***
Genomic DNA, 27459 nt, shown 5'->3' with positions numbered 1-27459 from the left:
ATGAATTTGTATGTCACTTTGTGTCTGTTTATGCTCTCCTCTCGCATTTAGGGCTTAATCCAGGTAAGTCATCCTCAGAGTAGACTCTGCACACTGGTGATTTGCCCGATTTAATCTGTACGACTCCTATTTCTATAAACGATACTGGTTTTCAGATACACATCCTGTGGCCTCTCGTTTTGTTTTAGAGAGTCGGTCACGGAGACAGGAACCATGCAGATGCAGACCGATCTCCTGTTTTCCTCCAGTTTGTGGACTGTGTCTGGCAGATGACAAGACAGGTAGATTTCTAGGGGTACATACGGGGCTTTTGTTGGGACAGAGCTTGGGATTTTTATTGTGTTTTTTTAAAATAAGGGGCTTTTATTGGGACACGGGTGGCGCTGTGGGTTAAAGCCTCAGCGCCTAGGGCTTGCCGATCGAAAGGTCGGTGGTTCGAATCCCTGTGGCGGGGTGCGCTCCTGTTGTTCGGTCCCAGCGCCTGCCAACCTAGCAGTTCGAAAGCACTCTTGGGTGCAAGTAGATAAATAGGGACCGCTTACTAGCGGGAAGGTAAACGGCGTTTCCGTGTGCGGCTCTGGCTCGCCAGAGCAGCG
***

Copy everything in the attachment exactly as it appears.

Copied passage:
Genomic DNA, 27459 nt, shown 5'->3' with positions numbered 1-27459 from the left:
ATGAATTTGTATGTCACTTTGTGTCTGTTTATGCTCTCCTCTCGCATTTAGGGCTTAATCCAGGTAAGTCATCCTCAGAGTAGACTCTGCACACTGGTGATTTGCCCGATTTAATCTGTACGACTCCTATTTCTATAAACGATACTGGTTTTCAGATACACATCCTGTGGCCTCTCGTTTTGTTTTAGAGAGTCGGTCACGGAGACAGGAACCATGCAGATGCAGACCGATCTCCTGTTTTCCTCCAGTTTGTGGACTGTGTCTGGCAGATGACAAGACAGGTAGATTTCTAGGGGTACATACGGGGCTTTTGTTGGGACAGAGCTTGGGATTTTTATTGTGTTTTTTTAAAATAAGGGGCTTTTATTGGGACACGGGTGGCGCTGTGGGTTAAAGCCTCAGCGCCTAGGGCTTGCCGATCGAAAGGTCGGTGGTTCGAATCCCTGTGGCGGGGTGCGCTCCTGTTGTTCGGTCCCAGCGCCTGCCAACCTAGCAGTTCGAAAGCACTCTTGGGTGCAAGTAGATAAATAGGGACCGCTTACTAGCGGGAAGGTAAACGGCGTTTCCGTGTGCGGCTCTGGCTCGCCAGAGCAGCG